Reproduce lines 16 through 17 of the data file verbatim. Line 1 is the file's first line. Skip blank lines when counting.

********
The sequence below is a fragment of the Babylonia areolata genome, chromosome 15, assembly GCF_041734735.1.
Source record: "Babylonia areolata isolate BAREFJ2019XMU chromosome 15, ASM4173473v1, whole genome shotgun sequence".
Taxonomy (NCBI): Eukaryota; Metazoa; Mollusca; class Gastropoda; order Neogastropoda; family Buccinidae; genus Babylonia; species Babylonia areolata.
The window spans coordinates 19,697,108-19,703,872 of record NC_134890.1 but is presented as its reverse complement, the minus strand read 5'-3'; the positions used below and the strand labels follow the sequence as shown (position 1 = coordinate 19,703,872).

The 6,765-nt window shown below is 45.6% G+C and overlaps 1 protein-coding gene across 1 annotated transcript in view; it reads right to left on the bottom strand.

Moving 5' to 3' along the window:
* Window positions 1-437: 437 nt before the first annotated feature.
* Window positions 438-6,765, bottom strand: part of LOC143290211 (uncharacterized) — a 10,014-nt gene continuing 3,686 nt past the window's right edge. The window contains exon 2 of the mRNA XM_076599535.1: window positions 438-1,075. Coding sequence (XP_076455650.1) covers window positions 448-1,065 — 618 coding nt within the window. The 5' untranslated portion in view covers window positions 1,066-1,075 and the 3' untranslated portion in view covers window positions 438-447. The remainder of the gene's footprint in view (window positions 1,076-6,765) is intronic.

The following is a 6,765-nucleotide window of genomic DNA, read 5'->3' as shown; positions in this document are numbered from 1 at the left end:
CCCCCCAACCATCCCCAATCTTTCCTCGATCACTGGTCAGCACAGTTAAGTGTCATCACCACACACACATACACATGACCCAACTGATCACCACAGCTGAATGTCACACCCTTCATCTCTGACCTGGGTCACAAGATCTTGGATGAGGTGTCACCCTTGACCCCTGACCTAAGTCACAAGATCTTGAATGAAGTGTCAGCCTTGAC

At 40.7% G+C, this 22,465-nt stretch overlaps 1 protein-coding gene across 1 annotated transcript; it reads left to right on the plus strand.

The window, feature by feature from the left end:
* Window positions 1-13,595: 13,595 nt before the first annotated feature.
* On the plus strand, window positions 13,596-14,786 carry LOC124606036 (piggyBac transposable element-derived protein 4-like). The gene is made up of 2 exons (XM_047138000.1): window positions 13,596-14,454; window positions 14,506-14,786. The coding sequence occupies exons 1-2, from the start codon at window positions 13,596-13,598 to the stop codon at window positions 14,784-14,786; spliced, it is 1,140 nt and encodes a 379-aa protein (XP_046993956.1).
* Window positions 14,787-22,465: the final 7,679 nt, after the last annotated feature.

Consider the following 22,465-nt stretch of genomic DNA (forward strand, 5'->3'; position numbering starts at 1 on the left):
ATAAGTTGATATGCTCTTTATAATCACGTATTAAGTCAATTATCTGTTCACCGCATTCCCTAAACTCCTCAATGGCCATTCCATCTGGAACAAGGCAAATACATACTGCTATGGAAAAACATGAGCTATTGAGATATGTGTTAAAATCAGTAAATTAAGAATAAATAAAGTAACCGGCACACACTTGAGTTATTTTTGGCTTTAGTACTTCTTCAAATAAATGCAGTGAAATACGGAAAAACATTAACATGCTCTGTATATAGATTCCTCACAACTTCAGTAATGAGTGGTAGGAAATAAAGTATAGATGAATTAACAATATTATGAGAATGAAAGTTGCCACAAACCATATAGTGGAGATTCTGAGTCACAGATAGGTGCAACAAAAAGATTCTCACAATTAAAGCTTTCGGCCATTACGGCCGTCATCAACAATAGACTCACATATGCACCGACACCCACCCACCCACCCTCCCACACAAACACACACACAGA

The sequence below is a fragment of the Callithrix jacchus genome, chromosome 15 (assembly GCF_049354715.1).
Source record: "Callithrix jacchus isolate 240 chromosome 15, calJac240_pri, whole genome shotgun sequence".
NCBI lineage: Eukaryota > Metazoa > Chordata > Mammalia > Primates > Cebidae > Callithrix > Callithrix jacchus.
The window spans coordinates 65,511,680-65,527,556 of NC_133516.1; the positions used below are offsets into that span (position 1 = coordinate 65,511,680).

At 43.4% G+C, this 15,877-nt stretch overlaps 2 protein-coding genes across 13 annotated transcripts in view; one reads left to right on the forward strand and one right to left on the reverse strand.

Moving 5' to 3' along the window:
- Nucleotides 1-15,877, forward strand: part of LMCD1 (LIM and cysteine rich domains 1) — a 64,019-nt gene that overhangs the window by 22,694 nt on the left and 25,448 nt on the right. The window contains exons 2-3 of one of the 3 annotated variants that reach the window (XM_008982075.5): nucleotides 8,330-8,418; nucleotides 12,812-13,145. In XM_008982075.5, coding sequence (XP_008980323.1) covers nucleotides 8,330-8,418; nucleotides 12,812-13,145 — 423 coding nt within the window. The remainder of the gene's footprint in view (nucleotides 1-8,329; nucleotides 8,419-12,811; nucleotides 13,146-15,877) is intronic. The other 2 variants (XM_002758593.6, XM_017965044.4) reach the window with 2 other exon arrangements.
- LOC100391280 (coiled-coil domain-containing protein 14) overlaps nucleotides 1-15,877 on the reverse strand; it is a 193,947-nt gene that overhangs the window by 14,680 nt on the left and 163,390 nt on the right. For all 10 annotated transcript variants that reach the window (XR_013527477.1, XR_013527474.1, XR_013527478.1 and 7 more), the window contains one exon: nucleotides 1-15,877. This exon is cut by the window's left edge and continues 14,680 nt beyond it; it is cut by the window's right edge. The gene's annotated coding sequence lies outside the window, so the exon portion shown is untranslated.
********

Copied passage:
Consider the following 22,465-nt stretch of genomic DNA (forward strand, 5'->3'; position numbering starts at 1 on the left):
ATAAGTTGATATGCTCTTTATAATCACGTATTAAGTCAATTATCTGTTCACCGCATTCCCTAAACTCCTCAATGGCCATTCCATCTGGAACAAGGCAAATACATACTGCTATGGAAAAACATGAGCTATTGAGATATGTGTTAAAATCAGTAAATTAAGAATAAATAAAGTAACCGGCACACACTTGAGTTATTTTTGGCTTTAGTACTTCTTCAAATAAATGCAGTGAAATACGGAAAAACATTAACATGCTCTGTATATAGATTCCTCACAACTTCAGTAATGAGTGGTAGGAAATAAAGTATAGATGAATTAACAATATTATGAGAATGAAAGTTGCCACAAACCATATAGTGGAGATTCTGAGTCACAGATAGGTGCAACAAAAAGATTCTCACAATTAAAGCTTTCGGCCATTACGGCCGTCATCAACAATAGACTCACATATGCACCGACACCCACCCACCCACCCTCCCACACAAACACACACACAGA